307its inheritance is not governed by the above rules. In the current
308implementation, the value of C<fallback> in the first overloaded
309ancestor is used, but this is accidental and subject to change.
e7ea3e70 310
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311=head1 SPECIAL SYMBOLS FOR C<use overload>
312
313Three keys are recognized by Perl that are not covered by the above
314description.
315
774d564b 316=head2 Last Resort
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317
318C<"nomethod"> should be followed by a reference to a function of four
319parameters. If defined, it is called when the overloading mechanism
320cannot find a method for some operation. The first three arguments of
321this function coincide with the arguments for the corresponding method if
322it were found, the fourth argument is the symbol
323corresponding to the missing method. If several methods are tried,
324the last one is used. Say, C<1-$a> can be equivalent to
325
326 &nomethodMethod($a,1,1,"-")
327
328if the pair C<"nomethod" =E<gt> "nomethodMethod"> was specified in the
329C<use overload> directive.
330
331If some operation cannot be resolved, and there is no function
332assigned to C<"nomethod">, then an exception will be raised via die()--
333unless C<"fallback"> was specified as a key in C<use overload> directive.
334
335=head2 Fallback
336
337The key C<"fallback"> governs what to do if a method for a particular
338operation is not found. Three different cases are possible depending on
339the value of C<"fallback">:
340
341=over 16
342
343=item * C<undef>
344
345Perl tries to use a
346substituted method (see L<MAGIC AUTOGENERATION>). If this fails, it
347then tries to calls C<"nomethod"> value; if missing, an exception
348will be raised.
349
350=item * TRUE
351
352The same as for the C<undef> value, but no exception is raised. Instead,
353it silently reverts to what it would have done were there no C<use overload>
354present.
355
356=item * defined, but FALSE
357
358No autogeneration is tried. Perl tries to call
359C<"nomethod"> value, and if this is missing, raises an exception.
360
361=back
362
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363B<Note.> C<"fallback"> inheritance via @ISA is not carved in stone
364yet, see L<"Inheritance and overloading">.
365
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366=head2 Copy Constructor
367
368The value for C<"="> is a reference to a function with three
369arguments, i.e., it looks like the other values in C<use
370overload>. However, it does not overload the Perl assignment
371operator. This would go against Camel hair.
372
373This operation is called in the situations when a mutator is applied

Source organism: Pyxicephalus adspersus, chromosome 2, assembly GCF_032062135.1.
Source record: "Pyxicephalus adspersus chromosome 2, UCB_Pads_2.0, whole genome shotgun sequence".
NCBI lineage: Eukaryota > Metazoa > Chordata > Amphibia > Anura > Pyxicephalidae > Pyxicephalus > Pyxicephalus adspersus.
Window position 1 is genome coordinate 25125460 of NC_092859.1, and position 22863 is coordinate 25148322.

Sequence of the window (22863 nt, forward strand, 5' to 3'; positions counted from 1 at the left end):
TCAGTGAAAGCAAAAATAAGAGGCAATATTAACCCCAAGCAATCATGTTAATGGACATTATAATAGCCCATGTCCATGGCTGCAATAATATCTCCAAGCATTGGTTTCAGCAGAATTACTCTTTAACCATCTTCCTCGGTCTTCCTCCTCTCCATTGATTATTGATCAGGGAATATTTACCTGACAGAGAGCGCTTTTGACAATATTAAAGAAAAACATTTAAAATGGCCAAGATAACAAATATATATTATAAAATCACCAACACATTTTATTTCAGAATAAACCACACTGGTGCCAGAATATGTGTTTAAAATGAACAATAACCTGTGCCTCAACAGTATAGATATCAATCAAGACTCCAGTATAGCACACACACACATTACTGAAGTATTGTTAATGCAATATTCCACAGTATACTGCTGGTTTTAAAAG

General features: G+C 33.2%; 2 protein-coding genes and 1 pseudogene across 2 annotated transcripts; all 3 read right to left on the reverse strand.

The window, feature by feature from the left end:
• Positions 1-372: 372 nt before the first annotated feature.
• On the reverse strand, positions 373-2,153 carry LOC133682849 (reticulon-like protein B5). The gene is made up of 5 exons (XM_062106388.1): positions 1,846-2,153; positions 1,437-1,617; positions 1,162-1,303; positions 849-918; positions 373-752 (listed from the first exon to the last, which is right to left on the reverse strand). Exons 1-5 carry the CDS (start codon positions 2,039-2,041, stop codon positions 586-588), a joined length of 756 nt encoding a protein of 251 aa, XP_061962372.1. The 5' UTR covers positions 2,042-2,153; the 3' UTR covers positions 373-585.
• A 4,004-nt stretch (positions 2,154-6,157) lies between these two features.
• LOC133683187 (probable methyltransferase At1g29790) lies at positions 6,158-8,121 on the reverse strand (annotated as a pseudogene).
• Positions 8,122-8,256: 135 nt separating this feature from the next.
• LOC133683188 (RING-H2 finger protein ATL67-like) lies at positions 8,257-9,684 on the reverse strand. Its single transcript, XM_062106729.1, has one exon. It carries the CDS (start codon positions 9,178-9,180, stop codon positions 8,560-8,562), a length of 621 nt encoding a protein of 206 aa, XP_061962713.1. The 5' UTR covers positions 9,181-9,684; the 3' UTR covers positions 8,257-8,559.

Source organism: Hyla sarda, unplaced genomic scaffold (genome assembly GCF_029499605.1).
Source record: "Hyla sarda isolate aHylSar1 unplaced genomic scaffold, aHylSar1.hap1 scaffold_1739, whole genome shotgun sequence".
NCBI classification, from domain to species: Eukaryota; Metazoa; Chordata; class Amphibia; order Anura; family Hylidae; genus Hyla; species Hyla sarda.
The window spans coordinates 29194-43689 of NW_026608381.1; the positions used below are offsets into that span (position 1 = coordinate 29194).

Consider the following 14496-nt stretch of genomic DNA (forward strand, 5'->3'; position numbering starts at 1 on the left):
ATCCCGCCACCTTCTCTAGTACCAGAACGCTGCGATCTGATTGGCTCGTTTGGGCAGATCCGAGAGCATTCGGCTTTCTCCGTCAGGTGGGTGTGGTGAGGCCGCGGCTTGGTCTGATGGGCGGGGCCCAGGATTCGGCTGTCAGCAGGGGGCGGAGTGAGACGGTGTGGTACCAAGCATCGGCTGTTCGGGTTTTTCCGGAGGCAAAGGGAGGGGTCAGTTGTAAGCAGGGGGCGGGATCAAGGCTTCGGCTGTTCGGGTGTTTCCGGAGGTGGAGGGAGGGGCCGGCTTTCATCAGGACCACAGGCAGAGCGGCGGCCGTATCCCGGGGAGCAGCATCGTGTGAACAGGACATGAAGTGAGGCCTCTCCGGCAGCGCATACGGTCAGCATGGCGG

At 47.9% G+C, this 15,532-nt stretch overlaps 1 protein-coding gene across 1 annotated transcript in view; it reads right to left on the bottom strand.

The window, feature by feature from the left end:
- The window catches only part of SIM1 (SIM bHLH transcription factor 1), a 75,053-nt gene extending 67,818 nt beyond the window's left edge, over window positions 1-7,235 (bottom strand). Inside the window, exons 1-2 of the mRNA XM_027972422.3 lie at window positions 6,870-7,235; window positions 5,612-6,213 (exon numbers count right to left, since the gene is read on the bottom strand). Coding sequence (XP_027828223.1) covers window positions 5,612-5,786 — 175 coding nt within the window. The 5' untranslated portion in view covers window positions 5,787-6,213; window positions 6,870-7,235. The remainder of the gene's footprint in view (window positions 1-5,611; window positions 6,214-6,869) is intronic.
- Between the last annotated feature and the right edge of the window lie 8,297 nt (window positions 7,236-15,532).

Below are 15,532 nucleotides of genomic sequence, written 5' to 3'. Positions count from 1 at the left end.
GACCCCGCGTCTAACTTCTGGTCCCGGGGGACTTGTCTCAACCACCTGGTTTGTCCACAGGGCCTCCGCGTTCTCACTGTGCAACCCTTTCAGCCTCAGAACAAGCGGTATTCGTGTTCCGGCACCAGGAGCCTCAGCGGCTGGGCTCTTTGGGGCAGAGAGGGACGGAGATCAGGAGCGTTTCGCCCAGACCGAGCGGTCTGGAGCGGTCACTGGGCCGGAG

374to a reference that shares its object with some other reference, such
375as
376
377 $a=$b;
378 $a++;
379
380To make this change $a and not change $b, a copy of C<$$a> is made,
381and $a is assigned a reference to this new object. This operation is
382done during execution of the C<$a++>, and not during the assignment,
383(so before the increment C<$$a> coincides with C<$$b>). This is only
384done if C<++> is expressed via a method for C<'++'> or C<'+='>. Note
385that if this operation is expressed via C<'+'> a nonmutator, i.e., as
386in
387
388 $a=$b;
389 $a=$a+1;
390
391then C<$a> does not reference a new copy of C<$$a>, since $$a does not
392appear as lvalue when the above code is executed.
393
394If the copy constructor is required during the execution of some mutator,
395but a method for C<'='> was not specified, it can be autogenerated as a
396string copy if the object is a plain scalar.
397
398=over 5
399
400=item B<Example>
401
402The actually executed code for
403
404 $a=$b;
405 Something else which does not modify $a or $b....
406 ++$a;
407
408may be
409
410 $a=$b;
411 Something else which does not modify $a or $b....
412 $a = $a->clone(undef,"");
413 $a->incr(undef,"");
414
415if $b was mathemagical, and C<'++'> was overloaded with C<\&incr>,
416C<'='> was overloaded with C<\&clone>.
417
418=back
419
420=head1 MAGIC AUTOGENERATION
421
422If a method for an operation is not found, and the value for C<"fallback"> is
423TRUE or undefined, Perl tries to autogenerate a substitute method for
424the missing operation based on the defined operations. Autogenerated method
425substitutions are possible for the following operations:
426
427=over 16
428
429=item I<Assignment forms of arithmetic operations>
430
431C<$a+=$b> can use the method for C<"+"> if the method for C<"+=">
432is not defined.
433
434=item I<Conversion operations>
435
436String, numeric, and boolean conversion are calculated in terms of one
437another if not all of them are defined.
438
439=item I<Increment and decrement>
440
441The C<++$a> operation can be expressed in terms of C<$a+=1> or C<$a+1>,
442and C<$a--> in terms of C<$a-=1> and C<$a-1>.
443
444=item C<abs($a)>
445
446can be expressed in terms of C<$aE<lt>0> and C<-$a> (or C<0-$a>).
447
448=item I<Unary minus>
449
450can be expressed in terms of subtraction.
451
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452=item I<Negation>
453
454C<!> and C<not> can be expressed in terms of boolean conversion, or
455string or numerical conversion.
456
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457=item I<Concatenation>
458
459can be expressed in terms of string conversion.
460
461=item I<Comparison operations>
462
463can be expressed in terms of its "spaceship" counterpart: either
464C<E<lt>=E<gt>> or C<cmp>:
1fef88e7 465
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466 <, >, <=, >=, ==, != in terms of <=>
467 lt, gt, le, ge, eq, ne in terms of cmp
468
469=item I<Copy operator>
470
471can be expressed in terms of an assignment to the dereferenced value, if this
472value is a scalar and not a reference.
473
474=back
475
476=head1 WARNING